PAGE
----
Netbooks are all the rage at the moment, with many of us attracted by their cute designs and budget-friendly price tags. Netbooks are smaller, more portable and therefore more practical than a ‘proper’ laptop, although you will have to sacrifice screen size and power – they tend to use lower power processors in order to maximise battery life and they don’t have an internal optical drive. Nonetheless, they are great for what they are chiefly intended for: light computer work such as browsing the Web, cloud computing (using online Web services such as Windows Live Mesh, Google Docs etc), checking e-mail, word processing, and updating blogs. What they aren’t up to is heavy video editing, photographic work or gaming.

HP’s Pavilion dv2 is an usual proposition. It’s not technically a netbook because it uses a 12.1-inch display (most use 7- to 10-inch screens), and it is powered by AMD’s brand new Athlon Neo processor, which is more powerful than Intel’s Atom but because it’s single-core it gets nailed by Intel’s Core 2 Duo processor found in fully-fledged machines like Lenovo’s awesome ThinkPad X Series. As a result, the Pavilion dv2 is more expensive and more powerful than most netbooks, but not as competent as a laptop. After playing with the machine for a few days, it certainly looks and feels like a netbook, so you should treat it as such.

Design
The Pavilion dv2 is Windows Vista Home Premium (sorry, no XP option) machine designed to deliver great multimedia experiences while making a style statement. Weighing 1.8kg and measuring 292×240×237mm, the Pavilion dv2 is certainly portable and is one of the best looking netbooks I’ve seen. Available in either a glossy black or white finish, the machine sports a sturdy magnesium casing, 12.1-inch WXGA (1280×800) LED BrightView display that’s well-suited for watching 720p HD video content and a nearly full-size keyboard.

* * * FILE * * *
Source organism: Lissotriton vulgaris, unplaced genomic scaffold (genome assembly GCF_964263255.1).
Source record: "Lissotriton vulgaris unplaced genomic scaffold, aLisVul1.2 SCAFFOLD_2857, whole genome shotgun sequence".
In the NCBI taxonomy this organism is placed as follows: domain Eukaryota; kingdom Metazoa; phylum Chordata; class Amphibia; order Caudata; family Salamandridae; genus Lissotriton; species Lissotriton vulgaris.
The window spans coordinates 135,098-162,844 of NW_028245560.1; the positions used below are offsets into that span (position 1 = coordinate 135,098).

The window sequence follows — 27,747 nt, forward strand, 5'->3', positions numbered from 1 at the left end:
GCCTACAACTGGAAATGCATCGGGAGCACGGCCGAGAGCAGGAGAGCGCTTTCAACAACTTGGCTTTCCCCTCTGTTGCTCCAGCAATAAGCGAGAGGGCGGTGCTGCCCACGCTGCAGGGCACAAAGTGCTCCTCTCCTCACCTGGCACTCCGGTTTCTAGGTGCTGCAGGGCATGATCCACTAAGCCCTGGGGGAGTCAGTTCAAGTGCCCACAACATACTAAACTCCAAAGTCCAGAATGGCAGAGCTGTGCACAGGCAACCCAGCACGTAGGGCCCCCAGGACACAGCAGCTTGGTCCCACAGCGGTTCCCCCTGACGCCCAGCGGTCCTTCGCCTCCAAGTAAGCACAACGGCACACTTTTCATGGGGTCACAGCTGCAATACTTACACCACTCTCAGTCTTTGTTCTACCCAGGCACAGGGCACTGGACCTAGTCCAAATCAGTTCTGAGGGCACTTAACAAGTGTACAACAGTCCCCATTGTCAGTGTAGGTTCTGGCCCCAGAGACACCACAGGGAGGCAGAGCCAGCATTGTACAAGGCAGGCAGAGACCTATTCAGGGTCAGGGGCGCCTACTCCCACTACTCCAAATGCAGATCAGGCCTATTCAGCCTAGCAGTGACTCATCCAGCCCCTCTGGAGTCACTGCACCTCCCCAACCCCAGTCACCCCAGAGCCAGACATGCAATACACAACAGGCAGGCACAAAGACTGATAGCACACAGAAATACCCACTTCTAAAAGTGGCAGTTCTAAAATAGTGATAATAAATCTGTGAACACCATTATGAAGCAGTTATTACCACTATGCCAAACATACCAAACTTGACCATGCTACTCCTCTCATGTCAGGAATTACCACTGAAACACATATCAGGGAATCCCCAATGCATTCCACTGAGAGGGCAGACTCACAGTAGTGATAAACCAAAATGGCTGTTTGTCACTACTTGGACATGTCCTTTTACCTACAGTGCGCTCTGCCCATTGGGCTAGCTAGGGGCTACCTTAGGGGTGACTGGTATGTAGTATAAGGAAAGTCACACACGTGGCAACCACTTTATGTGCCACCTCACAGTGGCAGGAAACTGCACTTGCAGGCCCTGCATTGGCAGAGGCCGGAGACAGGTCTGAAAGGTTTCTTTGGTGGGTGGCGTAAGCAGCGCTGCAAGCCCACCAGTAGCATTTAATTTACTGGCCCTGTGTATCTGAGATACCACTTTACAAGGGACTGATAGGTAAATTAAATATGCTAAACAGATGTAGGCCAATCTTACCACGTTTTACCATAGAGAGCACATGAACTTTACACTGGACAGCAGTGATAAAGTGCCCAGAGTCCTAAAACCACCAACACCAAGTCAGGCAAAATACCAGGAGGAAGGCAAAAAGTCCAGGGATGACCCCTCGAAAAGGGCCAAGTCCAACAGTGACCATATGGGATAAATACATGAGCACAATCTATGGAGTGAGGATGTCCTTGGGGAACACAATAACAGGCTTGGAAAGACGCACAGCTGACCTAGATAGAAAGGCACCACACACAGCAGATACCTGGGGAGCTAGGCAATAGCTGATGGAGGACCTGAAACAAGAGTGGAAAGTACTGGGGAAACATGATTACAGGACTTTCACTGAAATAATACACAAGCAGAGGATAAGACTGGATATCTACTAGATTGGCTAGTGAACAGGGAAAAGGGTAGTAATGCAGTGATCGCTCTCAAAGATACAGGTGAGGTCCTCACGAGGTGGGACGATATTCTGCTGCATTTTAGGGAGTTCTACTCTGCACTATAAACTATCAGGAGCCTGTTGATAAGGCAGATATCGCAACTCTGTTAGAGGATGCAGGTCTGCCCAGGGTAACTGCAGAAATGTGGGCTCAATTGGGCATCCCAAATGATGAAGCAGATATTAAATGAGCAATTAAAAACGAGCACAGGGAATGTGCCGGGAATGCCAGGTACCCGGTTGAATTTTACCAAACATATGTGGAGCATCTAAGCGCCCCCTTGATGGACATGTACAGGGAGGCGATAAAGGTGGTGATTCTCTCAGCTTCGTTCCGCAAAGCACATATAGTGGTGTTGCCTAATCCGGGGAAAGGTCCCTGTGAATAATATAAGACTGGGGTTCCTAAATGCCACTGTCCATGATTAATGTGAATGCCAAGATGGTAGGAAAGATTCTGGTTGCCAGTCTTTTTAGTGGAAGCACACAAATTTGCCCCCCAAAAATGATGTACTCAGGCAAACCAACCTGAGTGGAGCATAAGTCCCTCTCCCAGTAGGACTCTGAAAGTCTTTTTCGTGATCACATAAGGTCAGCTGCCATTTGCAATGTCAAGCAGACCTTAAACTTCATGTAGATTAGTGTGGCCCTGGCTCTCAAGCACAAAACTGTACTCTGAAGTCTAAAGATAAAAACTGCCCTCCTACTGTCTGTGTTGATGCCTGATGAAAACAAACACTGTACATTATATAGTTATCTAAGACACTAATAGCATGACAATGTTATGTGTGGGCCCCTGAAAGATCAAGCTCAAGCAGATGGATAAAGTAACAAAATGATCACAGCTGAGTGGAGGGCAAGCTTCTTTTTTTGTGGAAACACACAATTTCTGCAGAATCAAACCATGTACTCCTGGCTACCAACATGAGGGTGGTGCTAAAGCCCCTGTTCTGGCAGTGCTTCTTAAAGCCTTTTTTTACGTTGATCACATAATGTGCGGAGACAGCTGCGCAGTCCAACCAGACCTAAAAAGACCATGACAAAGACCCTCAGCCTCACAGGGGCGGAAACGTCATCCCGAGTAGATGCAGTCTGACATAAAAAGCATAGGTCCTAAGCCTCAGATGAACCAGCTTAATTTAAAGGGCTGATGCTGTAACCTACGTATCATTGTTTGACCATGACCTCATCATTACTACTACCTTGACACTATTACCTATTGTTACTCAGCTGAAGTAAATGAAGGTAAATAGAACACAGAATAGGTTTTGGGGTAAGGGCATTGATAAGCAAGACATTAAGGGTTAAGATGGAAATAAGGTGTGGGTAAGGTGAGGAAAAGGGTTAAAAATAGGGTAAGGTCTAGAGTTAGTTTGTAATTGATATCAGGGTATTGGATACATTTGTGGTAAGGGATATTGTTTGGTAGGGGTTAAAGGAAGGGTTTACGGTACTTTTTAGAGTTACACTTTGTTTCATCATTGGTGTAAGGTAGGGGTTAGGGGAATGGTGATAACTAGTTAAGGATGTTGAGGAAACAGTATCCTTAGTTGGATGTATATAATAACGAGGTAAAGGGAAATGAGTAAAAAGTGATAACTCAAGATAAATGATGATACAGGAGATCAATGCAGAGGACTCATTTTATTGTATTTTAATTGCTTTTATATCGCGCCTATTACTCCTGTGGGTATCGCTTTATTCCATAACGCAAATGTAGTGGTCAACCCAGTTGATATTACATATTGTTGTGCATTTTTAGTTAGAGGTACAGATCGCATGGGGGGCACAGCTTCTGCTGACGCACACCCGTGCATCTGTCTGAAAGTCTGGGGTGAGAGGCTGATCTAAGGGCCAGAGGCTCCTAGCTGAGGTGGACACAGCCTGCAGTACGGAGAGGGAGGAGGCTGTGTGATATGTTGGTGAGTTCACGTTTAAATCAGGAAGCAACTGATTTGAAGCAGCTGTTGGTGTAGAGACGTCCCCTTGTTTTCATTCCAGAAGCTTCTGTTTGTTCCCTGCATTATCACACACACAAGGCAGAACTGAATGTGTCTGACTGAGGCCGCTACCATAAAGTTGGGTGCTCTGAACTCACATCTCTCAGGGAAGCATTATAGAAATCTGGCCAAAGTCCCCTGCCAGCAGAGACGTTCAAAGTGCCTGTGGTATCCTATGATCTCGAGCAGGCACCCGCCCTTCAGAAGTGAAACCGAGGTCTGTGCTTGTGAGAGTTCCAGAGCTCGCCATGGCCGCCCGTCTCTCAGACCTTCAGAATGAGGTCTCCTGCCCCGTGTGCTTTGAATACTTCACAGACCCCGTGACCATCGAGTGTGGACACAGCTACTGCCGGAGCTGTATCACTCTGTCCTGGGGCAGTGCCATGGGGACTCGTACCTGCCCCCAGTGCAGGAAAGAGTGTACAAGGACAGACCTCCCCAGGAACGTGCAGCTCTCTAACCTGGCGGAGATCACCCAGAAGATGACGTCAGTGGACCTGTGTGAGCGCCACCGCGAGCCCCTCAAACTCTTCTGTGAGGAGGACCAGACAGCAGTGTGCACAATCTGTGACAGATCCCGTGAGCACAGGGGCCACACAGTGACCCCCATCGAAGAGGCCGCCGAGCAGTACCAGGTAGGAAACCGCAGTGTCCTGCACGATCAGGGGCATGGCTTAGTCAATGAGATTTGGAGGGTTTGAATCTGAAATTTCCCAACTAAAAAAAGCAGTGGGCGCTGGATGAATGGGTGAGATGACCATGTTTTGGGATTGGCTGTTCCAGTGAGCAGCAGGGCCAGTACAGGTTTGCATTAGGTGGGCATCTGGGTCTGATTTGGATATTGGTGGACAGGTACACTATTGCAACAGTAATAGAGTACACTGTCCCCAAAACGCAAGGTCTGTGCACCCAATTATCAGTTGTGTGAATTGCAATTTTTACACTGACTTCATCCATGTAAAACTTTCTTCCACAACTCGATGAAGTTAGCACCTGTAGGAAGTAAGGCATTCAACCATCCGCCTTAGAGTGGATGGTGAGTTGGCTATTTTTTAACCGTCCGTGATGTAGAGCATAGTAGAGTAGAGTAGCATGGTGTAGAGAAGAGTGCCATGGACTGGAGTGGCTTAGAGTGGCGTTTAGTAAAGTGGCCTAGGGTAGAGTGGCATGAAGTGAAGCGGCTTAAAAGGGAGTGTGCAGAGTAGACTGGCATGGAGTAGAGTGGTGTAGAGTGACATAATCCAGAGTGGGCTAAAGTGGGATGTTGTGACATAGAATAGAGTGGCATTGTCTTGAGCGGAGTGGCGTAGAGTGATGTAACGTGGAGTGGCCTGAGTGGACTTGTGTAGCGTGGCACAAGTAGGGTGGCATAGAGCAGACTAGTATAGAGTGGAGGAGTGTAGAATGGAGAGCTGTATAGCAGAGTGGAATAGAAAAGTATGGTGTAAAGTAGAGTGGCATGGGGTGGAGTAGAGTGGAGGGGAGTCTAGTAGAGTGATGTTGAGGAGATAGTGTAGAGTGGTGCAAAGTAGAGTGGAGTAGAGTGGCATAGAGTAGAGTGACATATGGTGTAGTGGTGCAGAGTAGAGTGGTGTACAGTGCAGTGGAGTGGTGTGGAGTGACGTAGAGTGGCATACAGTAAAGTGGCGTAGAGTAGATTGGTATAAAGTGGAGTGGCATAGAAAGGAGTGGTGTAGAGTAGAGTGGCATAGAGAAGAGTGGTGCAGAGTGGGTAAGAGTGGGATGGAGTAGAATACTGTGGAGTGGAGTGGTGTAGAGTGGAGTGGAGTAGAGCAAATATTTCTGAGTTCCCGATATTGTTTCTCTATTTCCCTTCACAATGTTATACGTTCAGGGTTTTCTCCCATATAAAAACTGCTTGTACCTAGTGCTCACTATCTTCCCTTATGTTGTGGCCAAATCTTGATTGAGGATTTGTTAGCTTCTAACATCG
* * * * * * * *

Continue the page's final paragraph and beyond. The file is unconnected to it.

Once you’ve finished rubbing all your fingerprints away from the impossible-to-keep-clean finish, your eyes are instantly drawn to the mirrored touchpad and imprinted swirly design on the keyboard tray. The traditional tapered-key keyboard has been swapped for flatter, more closely spaced keys – similar to those found on Apple and Sony laptops. The keyboard is comfortable to use, but touch tying is difficult due to the close spacing of the keys. The touchpad is more annoying because there is a little drag on the finger, which makes moving the pointer slow unless you tweak speed settings. The mouse buttons are noisy too, a pet hate of mine.

Features
The Pavilion dv2 provides a relatively rich entertainment capability while measuring just under 1-inch thick. Plus, discrete graphics and a good range of connectivity options make it easy to work and play on the go. Unlike lower cost netbooks which cut down on features to save costs, the Pavilion dv2 is kitted out with pretty much everything you could wish for. The Athlon Neo MV-40 processor and ATI Mobility Radeon HD3410 graphics chip ensure smooth playback of video files, and some very light 3D gaming should be feasible, but don’t expect to crank Crysis out of this thing.